So embodied cognition is not always a good thing.

However a white coat is not a clipboard. This research tells us that simply wearing a white coat may help us focus and sustain our attention.


Cutter said...

Imagine how much performance on detail oriented and fine motor tasks would improve if subjects were allowed to wear a scrub cap designated from a surgeon's (historical) wardrobe, as opposed to a boufont cap which belonged to a fast food employee...

artiger said...

I wear a white coat every day, which (at my own expense) I have professionally laundered no less than every 10 days, sooner if soiled at all. I don't have to wear it, but now I'm afraid my history taking skills will suffer if I don't wear it.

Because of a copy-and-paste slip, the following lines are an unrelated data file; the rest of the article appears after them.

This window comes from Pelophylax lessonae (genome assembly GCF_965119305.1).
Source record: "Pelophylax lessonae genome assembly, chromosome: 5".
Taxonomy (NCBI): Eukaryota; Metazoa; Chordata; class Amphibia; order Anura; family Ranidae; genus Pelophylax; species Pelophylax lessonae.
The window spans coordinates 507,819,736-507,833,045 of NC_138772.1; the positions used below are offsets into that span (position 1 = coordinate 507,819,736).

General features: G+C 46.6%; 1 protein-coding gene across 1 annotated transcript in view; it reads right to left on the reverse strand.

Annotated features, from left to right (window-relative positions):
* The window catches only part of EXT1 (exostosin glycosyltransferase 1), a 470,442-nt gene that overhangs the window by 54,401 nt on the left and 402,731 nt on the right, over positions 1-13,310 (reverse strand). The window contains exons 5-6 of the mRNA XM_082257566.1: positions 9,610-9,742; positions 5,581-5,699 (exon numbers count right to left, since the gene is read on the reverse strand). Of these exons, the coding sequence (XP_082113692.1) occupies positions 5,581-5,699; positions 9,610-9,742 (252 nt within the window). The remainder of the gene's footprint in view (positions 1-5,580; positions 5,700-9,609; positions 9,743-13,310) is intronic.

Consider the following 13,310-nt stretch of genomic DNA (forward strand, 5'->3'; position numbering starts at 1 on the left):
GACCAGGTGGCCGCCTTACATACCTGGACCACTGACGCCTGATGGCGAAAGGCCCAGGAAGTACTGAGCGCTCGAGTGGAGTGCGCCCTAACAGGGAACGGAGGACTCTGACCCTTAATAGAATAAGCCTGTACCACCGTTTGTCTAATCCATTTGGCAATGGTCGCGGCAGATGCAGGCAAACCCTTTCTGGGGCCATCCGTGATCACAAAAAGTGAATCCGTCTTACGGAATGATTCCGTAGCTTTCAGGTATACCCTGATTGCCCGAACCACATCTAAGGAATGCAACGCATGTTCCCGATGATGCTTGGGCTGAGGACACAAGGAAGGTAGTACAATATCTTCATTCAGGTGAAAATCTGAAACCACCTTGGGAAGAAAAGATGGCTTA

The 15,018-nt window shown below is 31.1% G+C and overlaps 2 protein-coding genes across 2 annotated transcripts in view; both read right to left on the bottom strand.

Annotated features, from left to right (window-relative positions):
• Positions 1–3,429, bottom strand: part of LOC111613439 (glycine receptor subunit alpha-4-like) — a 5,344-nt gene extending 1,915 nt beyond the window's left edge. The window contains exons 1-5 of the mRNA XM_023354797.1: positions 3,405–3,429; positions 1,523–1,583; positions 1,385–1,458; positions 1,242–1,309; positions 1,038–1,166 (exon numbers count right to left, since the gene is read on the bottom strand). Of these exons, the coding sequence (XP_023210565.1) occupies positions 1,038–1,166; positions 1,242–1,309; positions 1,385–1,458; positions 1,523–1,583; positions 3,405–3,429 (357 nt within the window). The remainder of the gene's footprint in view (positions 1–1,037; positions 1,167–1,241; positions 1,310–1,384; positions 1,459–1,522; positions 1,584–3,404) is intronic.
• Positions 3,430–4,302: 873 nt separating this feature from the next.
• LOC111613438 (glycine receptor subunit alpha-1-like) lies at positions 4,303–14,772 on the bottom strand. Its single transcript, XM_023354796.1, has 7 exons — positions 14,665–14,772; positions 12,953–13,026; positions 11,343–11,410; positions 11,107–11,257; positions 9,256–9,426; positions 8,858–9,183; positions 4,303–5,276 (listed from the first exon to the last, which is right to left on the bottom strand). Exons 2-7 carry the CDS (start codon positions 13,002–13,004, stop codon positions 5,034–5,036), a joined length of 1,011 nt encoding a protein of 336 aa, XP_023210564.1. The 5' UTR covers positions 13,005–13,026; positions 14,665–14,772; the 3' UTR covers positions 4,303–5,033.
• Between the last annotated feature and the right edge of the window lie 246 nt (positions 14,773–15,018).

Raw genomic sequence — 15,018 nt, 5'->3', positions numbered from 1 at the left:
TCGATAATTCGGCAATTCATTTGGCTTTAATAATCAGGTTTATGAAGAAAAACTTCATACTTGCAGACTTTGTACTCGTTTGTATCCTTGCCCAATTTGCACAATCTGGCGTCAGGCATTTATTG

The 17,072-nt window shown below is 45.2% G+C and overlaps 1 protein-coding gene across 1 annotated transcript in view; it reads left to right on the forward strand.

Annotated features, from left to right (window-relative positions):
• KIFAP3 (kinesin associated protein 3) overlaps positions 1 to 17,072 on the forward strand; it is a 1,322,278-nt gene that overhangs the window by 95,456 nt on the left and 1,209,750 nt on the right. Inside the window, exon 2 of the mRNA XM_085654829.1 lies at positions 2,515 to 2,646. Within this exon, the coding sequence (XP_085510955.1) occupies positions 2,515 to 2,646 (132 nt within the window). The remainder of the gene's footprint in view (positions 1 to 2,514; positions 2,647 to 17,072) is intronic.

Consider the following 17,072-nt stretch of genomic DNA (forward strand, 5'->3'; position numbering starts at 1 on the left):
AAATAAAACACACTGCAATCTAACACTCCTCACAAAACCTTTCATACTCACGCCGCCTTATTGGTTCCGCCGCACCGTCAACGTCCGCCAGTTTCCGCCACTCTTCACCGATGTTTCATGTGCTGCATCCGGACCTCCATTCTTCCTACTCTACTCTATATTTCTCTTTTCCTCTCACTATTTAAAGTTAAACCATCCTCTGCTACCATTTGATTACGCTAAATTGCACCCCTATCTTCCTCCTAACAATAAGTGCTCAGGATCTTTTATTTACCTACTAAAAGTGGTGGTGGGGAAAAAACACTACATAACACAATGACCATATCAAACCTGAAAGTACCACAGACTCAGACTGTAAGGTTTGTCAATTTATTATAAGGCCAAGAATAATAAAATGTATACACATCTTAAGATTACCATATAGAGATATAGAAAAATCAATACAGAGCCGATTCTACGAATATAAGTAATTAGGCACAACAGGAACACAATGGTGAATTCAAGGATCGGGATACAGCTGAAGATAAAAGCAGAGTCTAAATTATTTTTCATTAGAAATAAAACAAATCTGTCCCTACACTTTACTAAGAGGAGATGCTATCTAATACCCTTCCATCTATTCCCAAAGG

You know, judges and clergy don't have to wear robes to do their jobs, but I don't see any movement leaning on them to give them up; I wonder how a similar study with their garb would turn out?

Oldfoolrn said...

There must be something significant about the white coats as some nursing schools have abandoned the capping ritual and now substitute a white coat ceremony. Imitation is the highest form of flattery.

William Reichert said...